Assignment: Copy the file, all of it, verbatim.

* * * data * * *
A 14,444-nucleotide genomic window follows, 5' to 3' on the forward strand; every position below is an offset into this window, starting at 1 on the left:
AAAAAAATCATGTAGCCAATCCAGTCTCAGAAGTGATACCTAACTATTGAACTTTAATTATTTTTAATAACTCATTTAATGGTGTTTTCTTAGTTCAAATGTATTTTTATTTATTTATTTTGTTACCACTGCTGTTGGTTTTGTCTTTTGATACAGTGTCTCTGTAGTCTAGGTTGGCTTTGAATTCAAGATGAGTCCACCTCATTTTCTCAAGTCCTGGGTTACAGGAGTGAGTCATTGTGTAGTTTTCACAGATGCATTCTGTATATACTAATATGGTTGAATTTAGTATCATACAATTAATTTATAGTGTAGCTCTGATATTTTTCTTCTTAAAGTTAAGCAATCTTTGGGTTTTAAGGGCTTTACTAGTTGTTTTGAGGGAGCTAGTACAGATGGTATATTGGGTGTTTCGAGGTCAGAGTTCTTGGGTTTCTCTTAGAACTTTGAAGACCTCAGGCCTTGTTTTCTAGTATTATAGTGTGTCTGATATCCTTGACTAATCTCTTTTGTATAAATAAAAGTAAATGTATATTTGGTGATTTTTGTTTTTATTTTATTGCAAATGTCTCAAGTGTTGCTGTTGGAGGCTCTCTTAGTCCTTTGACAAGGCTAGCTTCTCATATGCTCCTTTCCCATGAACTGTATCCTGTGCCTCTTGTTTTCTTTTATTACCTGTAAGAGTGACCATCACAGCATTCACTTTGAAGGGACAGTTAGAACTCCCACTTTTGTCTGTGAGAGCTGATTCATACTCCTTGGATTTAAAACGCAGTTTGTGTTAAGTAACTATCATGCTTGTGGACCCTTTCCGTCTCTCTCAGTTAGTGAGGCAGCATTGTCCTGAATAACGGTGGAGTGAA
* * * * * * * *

A 14,444-nucleotide genomic window follows, 5' to 3' on the forward strand; every position below is an offset into this window, starting at 1 on the left:
AAAAAAATCATGTAGCCAATCCAGTCTCAGAAGTGATACCTAACTATTGAACTTTAATTATTTTTAATAACTCATTTAATGGTGTTTTCTTAGTTCAAATGTATTTTTATTTATTTATTTTGTTACCACTGCTGTTGGTTTTGTCTTTTGATACAGTGTCTCTGTAGTCTAGGTTGGCTTTGAATTCAAGATGAGTCCACCTCATTTTCTCAAGTCCTGGGTTACAGGAGTGAGTCATTGTGTAGTTTTCACAGATGCATTCTGTATATACTAATATGGTTGAATTTAGTATCATACAATTAATTTATAGTGTAGCTCTGATATTTTTCTTCTTAAAGTTAAGCAATCTTTGGGTTTTAAGGGCTTTACTAGTTGTTTTGAGGGAGCTAGTACAGATGGTATATTGGGTGTTTCGAGGTCAGAGTTCTTGGGTTTCTCTTAGAACTTTGAAGACCTCAGGCCTTGTTTTCTAGTATTATAGTGTGTCTGATATCCTTGACTAATCTCTTTTGTATAAATAAAAGTAAATGTATATTTGGTGATTTTTGTTTTTATTTTATTGCAAATGTCTCAAGTGTTGCTGTTGGAGGCTCTCTTAGTCCTTTGACAAGGCTAGCTTCTCATATGCTCCTTTCCCATGAACTGTATCCTGTGCCTCTTGTTTTCTTTTATTACCTGTAAGAGTGACCATCACAGCATTCACTTTGAAGGGACAGTTAGAACTCCCACTTTTGTCTGTGAGAGCTGATTCATACTCCTTGGATTTAAAACGCAGTTTGTGTTAAGTAACTATCATGCTTGTGGACCCTTTCCGTCTCTCTCAGTTAGTGAGGCAGCATTGTCCTGAATAACGGTGGAGTGAA